The road back to Kabul is a dark, bumpy haze; you can feel the dust enter your lungs as you breathe in. We jostle along, the constant jolt of stopping and going when you’re driving in lanes that aren’t really lanes and the only real rule of traffic is the fend for yourself. In the dark of the early evening cyclists and pedestrians come out of almost nowhere, lurching into the street at a moment’s notice. Our driver maneuvers around them as if it were second nature.

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Sneak Peek at Kabul’s Darlumon Palace

29 life-size photographs made it all the way from Colorado through Kabul airport for a series of public art exhibitions in Afghanistan.  Other than getting our roll of duct tape confiscated in Dubai security – everything arrived intact.

Today, was the sneak peek at Kabul’s historic Darulaman Palace. Stay tuned for what comes next!

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Streets of Afghanistan Photography Exhibit Heads Back to Afghanistan

In the upcoming weeks we are headed with a team to finally bring the Streets of Afghanistan exhibit to Afghanistan, for a groundbreaking exhibition of 40 life-size photographic images that capture the beauty and the soul of this region.

In 2008 we launched the Streets of Afghanistan project, facilitating a collaboration of Afghan and Western photographers to document Afghan life through the rarely seen Afghan lens. The resulting photographs immerse the viewer in the landscapes and faces of Afghanistan, transporting them directly into the culture and mindset of the country’s people. After touring the US, we’re very excited that the exhibit will come full circle and finally be shown in several public exhibits in Kabul, allowing the general Afghan public to interact with art in a way that they rarely have the opportunity to do.

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Strength in Numbers Builds in Strength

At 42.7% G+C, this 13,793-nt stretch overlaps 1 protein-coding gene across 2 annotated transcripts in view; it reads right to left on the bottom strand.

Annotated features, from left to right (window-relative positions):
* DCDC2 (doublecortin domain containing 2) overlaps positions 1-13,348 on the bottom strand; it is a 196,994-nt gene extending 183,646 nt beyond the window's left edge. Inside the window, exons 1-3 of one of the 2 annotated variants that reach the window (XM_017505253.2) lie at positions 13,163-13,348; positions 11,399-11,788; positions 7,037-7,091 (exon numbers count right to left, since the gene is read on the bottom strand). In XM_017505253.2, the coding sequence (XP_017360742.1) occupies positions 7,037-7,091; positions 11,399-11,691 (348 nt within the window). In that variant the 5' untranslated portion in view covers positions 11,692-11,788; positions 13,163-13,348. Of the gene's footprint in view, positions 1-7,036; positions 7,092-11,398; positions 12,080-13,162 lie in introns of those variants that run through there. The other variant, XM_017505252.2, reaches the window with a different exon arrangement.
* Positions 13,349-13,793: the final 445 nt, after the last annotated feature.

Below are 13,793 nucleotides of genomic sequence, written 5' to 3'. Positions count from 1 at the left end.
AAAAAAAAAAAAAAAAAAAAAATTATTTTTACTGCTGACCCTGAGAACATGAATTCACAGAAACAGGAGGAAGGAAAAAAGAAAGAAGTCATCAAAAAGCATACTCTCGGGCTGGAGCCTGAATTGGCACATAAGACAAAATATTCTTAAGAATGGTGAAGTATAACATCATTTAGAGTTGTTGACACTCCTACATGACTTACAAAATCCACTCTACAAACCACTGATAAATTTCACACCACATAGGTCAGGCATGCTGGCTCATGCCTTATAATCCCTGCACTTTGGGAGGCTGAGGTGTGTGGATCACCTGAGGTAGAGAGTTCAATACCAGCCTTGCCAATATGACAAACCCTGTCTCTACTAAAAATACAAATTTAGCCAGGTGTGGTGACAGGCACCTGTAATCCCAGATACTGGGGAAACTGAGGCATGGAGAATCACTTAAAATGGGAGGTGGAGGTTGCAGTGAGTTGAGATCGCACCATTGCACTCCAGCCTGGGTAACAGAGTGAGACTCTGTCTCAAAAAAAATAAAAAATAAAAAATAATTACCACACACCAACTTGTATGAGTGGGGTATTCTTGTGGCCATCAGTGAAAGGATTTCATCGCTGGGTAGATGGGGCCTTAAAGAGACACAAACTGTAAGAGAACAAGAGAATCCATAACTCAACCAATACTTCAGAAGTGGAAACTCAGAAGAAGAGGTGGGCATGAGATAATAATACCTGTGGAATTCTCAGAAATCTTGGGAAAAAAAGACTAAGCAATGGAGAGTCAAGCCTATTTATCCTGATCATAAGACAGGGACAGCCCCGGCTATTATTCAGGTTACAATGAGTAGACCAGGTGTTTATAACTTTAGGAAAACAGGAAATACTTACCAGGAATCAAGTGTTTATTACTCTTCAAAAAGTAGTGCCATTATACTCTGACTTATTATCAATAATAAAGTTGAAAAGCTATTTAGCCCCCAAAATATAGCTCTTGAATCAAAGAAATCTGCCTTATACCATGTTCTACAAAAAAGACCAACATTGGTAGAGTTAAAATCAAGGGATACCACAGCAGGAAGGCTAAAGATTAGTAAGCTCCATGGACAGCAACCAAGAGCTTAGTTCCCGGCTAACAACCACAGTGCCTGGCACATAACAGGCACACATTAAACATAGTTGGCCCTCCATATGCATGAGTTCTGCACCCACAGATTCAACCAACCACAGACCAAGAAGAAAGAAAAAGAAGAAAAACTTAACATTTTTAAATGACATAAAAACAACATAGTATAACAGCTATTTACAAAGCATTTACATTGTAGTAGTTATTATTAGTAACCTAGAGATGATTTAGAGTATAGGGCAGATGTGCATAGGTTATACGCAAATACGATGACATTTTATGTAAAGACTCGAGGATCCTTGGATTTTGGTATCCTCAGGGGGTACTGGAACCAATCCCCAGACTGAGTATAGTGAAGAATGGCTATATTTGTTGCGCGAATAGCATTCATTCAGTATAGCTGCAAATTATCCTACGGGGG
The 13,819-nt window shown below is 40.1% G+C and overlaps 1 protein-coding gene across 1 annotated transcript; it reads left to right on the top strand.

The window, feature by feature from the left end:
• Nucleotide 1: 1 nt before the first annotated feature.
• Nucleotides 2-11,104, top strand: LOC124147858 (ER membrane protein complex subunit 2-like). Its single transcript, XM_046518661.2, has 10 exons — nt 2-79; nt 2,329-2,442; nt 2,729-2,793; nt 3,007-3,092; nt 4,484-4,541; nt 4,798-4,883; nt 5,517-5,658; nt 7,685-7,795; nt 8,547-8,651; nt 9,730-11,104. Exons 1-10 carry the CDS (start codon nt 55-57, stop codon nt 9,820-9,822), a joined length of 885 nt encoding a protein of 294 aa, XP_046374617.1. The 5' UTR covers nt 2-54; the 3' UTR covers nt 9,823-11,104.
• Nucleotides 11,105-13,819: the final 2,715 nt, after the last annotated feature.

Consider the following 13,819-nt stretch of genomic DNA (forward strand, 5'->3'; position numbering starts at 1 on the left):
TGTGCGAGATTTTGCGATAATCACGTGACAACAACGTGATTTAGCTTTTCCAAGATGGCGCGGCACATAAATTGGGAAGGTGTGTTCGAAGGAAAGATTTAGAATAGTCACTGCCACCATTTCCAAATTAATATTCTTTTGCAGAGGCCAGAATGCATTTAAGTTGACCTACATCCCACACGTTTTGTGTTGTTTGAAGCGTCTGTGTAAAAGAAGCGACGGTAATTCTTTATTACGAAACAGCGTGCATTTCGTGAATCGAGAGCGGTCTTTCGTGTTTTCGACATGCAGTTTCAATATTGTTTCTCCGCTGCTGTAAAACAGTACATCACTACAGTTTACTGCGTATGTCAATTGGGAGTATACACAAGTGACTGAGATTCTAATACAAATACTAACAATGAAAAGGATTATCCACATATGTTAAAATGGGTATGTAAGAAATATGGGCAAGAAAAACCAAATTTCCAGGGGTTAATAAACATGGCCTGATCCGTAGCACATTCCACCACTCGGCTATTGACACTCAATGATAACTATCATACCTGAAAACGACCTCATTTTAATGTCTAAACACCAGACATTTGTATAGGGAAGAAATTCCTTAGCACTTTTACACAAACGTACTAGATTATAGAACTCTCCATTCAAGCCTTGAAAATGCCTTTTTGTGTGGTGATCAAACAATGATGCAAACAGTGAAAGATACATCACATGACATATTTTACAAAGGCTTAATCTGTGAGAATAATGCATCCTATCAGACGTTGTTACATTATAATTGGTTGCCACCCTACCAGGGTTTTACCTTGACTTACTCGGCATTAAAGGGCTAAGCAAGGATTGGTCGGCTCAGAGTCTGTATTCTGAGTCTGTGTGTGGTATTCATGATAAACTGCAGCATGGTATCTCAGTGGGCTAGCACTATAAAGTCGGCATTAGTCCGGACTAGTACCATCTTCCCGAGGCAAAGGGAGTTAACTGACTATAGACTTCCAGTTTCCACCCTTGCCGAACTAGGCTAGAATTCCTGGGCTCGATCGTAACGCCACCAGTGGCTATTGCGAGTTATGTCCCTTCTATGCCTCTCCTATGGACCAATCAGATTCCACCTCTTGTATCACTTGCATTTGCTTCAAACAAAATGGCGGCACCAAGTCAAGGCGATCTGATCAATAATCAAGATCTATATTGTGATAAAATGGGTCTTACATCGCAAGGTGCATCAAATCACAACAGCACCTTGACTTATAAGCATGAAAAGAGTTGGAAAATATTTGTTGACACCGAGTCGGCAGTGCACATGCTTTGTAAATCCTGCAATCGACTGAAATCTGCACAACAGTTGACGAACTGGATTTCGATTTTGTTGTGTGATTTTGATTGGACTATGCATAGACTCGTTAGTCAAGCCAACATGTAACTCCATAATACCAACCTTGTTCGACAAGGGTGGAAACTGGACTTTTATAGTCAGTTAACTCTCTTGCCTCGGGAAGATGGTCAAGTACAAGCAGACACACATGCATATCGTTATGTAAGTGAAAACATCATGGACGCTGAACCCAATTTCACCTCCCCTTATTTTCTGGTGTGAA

As I ended my talk at the IMBAx event last Friday at the IMBA World Summit, I concluded with:

I believe our strength is in our numbers.

I believe we can empower voice and strength with young women labeled victims, because as I know firsthand, a victim is only a victim if she believes it.

I believe a mountain bike can be the vehicle to create a ripple of change in our communities.

I KNOW that one woman can make a difference.  I know that once voice matters.  But I also know that our strength IS in our numbers and together, we CAN pedal a revolution that can change the world!

As we lay the foundation for the development of our domestic program, Strength in Numbers, one thing has emerged – our desire to partner with companies that lead with soul, and ethics, and passion. Companies led by founders that believe that the bottom line is only part of the goal, but that what we do in our communities to create change, is what we should be striving for.

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Inspiration and Innovation: TEDx Kabul

Last week marked TEDx Kabul, the first ever TEDx event to be held in Afghanistan, bringing together artists, activists, humanitarian workers and beyond together to celebrates the stories and ideas of Afghans living the transition and effecting positive change in their communities, from art to mobile skateboard.

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Rock Music Festival Hits Kabul

Music has the ability to bring people together.

Such is the case with Sound Central, the 2nd annual music festival in Kabul that took place last week, with several females hitting the stage to play music.